“We’ve learned that charities do great work, but they can’t do it alone.
“We’ve learned that it’s a bad idea to radically change the SNAP program. It is working as intended. Not once have we heard from our witnesses that block granting SNAP will reduce hunger or strengthen this program. In fact, we’ve heard the opposite.
“And if we want to talk about improving access to food, we should be discussing ways to increase SNAP benefits. If anything, the average benefit of $1.40 per person, per meal is too low.
“The Recovery Act temporarily increased SNAP benefits and we saw an increase in food expenditures by low-income households, a reduction in food insecurity, and improvements in diet quality, especially among children.
“We ought to find ways to increase access to food by piloting the use of SNAP benefits online, strengthening employment and training programs, expanding SNAP education, incentivizing the purchase of more nutritious foods, we ought to address the issue of the “cliff,” among many other things.
“All of that would require an increased investment. But I think the return on investment would be enormous.
“I have no idea what a Trump Administration coupled with a Republican Congress means for the future of SNAP and other safety net programs.
“Quite frankly, I am worried. I spend a lot of time on this stuff. I spend a lot of time with people on SNAP. They don’t fit a stereotype. Many are unemployed – and many work. The majority who benefit from SNAP are kids and senior citizens.
“These are good people; they are our neighbors. And yet, too often, they are ridiculed, and their plight is belittled in the halls of this Congress. That is wrong.
“So, after 18 hearings, we have learned, from both majority and minority witnesses, that SNAP is not only a good program, but a very good program. It works.
“And, if next year, the Republican leadership wants to block grant or cut the program or put more hurdles in place to deny people a benefit to put food on their table – be prepared for one hell of a fight. Because this is a fight worth having.
“No one – and I mean no one – should go hungry in the United States of America.”
Each year, Worcester’s Friendly House, along with the Worcester Sheriff’s
Department, Lambda Chi Alpha Fraternity and other local sponsors, work together to collect food for a Thanksgiving meal program.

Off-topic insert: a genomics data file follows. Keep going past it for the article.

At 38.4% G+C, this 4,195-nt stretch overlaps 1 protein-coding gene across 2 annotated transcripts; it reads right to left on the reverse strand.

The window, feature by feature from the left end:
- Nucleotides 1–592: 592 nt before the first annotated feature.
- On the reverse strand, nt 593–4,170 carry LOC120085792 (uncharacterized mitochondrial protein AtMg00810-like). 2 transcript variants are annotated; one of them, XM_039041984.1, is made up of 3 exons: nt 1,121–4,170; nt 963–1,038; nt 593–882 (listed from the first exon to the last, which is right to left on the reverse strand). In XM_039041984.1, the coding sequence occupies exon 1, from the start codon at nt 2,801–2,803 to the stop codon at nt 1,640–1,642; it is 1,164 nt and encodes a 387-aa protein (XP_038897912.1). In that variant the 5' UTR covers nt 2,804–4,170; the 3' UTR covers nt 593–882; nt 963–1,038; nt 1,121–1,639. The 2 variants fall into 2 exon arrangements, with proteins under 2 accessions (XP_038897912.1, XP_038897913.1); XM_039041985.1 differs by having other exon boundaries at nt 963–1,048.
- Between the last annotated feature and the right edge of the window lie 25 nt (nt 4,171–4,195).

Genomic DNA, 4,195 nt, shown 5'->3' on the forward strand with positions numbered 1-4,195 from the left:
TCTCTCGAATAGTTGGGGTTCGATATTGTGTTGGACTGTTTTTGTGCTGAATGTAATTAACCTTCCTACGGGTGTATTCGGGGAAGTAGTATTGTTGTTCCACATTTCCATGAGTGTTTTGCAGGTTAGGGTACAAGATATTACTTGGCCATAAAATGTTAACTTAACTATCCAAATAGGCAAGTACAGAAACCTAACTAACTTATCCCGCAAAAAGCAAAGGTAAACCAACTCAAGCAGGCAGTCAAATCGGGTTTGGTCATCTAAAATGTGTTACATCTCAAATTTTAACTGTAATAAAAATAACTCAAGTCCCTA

Our mission is to give local families a chance to spend their Thanksgiving holiday not worrying about putting food on the table.
Last year, our food drive was able to collect about 183,000 pounds of food!
This year the group is looking to raise the bar to 300,000 pounds. All of the donations will be distributed by
Friendly House to local families
in time for the holiday season.
In addition to serving food to families in need, Worcester’s Friendly House also
hosts a variety of after school programs for local youth at their facility and continues their work year round to support our Worcester community.
This is everyone’s chance to pitch in on the effort. Collection bags will be distributed to homes through most Worcester neighborhoods on Sunday, November 6, with a collection returning on Sunday the 13th.
This is an opportunity to
make monetary or non-perishable food donations.
In addition, donations can be
made from November 16 to Nov. 18 at the Price Chopper at 564 Southwest Cutoff.
Please take full opportunity to help us work to fight hunger in our Worcester community this holiday season!
Lambda Chi Alpha Fraternity
Report: 6.8 Million American Teens Struggle with Hunger, Impacting their Health and Academic Achievement
Congressman Jim McGovern spoke on the House Floor recently to address teen hunger as part of his continued push to raise awareness during Hunger Action Month.
Congressman McGovern praised two new reports released by the Urban Institute which highlight the millions of teenagers who face hunger and the challenges that they and their families confront every day.
The research in the Urban Institute reports shows that the food budget is one of the first things pared down when times get tough for a family.
Under such conditions, these households can become food insecure — that is, they struggle to acquire enough affordable, nutritious food to healthily feed the whole family.